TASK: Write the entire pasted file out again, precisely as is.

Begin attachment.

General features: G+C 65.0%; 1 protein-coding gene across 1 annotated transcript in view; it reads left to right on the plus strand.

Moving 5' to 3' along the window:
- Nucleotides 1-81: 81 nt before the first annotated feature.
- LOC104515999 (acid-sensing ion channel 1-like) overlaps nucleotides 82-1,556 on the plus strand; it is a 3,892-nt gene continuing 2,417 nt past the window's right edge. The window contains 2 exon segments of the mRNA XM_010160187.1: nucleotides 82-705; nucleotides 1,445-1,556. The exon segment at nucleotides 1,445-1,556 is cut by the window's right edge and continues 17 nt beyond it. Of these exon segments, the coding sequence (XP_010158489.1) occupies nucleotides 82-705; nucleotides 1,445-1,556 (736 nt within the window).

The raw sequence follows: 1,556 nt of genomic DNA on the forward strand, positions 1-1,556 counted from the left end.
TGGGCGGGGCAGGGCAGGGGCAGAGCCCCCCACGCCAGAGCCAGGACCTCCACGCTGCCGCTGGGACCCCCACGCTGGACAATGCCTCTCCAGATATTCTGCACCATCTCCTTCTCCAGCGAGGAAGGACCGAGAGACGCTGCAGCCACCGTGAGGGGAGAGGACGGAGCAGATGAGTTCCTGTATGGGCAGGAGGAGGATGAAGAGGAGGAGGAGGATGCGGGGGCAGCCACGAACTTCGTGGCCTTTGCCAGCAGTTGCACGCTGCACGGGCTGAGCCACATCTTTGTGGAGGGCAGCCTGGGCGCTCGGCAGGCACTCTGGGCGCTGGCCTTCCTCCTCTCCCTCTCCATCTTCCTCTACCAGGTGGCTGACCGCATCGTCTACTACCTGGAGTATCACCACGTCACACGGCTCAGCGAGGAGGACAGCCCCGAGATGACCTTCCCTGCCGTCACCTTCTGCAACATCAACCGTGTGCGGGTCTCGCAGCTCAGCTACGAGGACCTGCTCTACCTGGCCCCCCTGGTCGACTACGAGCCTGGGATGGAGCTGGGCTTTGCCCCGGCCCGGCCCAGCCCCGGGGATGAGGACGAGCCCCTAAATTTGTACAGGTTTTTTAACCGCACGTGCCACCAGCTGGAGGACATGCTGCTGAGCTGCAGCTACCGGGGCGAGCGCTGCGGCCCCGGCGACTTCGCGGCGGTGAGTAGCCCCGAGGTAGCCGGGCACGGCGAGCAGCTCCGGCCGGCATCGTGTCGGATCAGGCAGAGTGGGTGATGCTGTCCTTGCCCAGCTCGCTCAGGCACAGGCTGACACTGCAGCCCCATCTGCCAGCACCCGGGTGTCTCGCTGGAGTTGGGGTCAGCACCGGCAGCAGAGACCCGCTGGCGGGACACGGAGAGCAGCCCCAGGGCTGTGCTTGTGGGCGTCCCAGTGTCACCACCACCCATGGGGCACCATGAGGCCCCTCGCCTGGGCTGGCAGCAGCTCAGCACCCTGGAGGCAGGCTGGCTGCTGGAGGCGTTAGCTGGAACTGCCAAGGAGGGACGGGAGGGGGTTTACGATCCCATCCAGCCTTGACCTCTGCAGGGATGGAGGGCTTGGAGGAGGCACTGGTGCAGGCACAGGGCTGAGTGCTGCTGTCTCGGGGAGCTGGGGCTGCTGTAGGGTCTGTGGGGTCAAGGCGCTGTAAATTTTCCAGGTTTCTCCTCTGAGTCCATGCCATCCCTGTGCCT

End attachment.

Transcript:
General features: G+C 65.0%; 1 protein-coding gene across 1 annotated transcript in view; it reads left to right on the plus strand.

Moving 5' to 3' along the window:
- Nucleotides 1-81: 81 nt before the first annotated feature.
- LOC104515999 (acid-sensing ion channel 1-like) overlaps nucleotides 82-1,556 on the plus strand; it is a 3,892-nt gene continuing 2,417 nt past the window's right edge. The window contains 2 exon segments of the mRNA XM_010160187.1: nucleotides 82-705; nucleotides 1,445-1,556. The exon segment at nucleotides 1,445-1,556 is cut by the window's right edge and continues 17 nt beyond it. Of these exon segments, the coding sequence (XP_010158489.1) occupies nucleotides 82-705; nucleotides 1,445-1,556 (736 nt within the window).

The raw sequence follows: 1,556 nt of genomic DNA on the forward strand, positions 1-1,556 counted from the left end.
TGGGCGGGGCAGGGCAGGGGCAGAGCCCCCCACGCCAGAGCCAGGACCTCCACGCTGCCGCTGGGACCCCCACGCTGGACAATGCCTCTCCAGATATTCTGCACCATCTCCTTCTCCAGCGAGGAAGGACCGAGAGACGCTGCAGCCACCGTGAGGGGAGAGGACGGAGCAGATGAGTTCCTGTATGGGCAGGAGGAGGATGAAGAGGAGGAGGAGGATGCGGGGGCAGCCACGAACTTCGTGGCCTTTGCCAGCAGTTGCACGCTGCACGGGCTGAGCCACATCTTTGTGGAGGGCAGCCTGGGCGCTCGGCAGGCACTCTGGGCGCTGGCCTTCCTCCTCTCCCTCTCCATCTTCCTCTACCAGGTGGCTGACCGCATCGTCTACTACCTGGAGTATCACCACGTCACACGGCTCAGCGAGGAGGACAGCCCCGAGATGACCTTCCCTGCCGTCACCTTCTGCAACATCAACCGTGTGCGGGTCTCGCAGCTCAGCTACGAGGACCTGCTCTACCTGGCCCCCCTGGTCGACTACGAGCCTGGGATGGAGCTGGGCTTTGCCCCGGCCCGGCCCAGCCCCGGGGATGAGGACGAGCCCCTAAATTTGTACAGGTTTTTTAACCGCACGTGCCACCAGCTGGAGGACATGCTGCTGAGCTGCAGCTACCGGGGCGAGCGCTGCGGCCCCGGCGACTTCGCGGCGGTGAGTAGCCCCGAGGTAGCCGGGCACGGCGAGCAGCTCCGGCCGGCATCGTGTCGGATCAGGCAGAGTGGGTGATGCTGTCCTTGCCCAGCTCGCTCAGGCACAGGCTGACACTGCAGCCCCATCTGCCAGCACCCGGGTGTCTCGCTGGAGTTGGGGTCAGCACCGGCAGCAGAGACCCGCTGGCGGGACACGGAGAGCAGCCCCAGGGCTGTGCTTGTGGGCGTCCCAGTGTCACCACCACCCATGGGGCACCATGAGGCCCCTCGCCTGGGCTGGCAGCAGCTCAGCACCCTGGAGGCAGGCTGGCTGCTGGAGGCGTTAGCTGGAACTGCCAAGGAGGGACGGGAGGGGGTTTACGATCCCATCCAGCCTTGACCTCTGCAGGGATGGAGGGCTTGGAGGAGGCACTGGTGCAGGCACAGGGCTGAGTGCTGCTGTCTCGGGGAGCTGGGGCTGCTGTAGGGTCTGTGGGGTCAAGGCGCTGTAAATTTTCCAGGTTTCTCCTCTGAGTCCATGCCATCCCTGTGCCT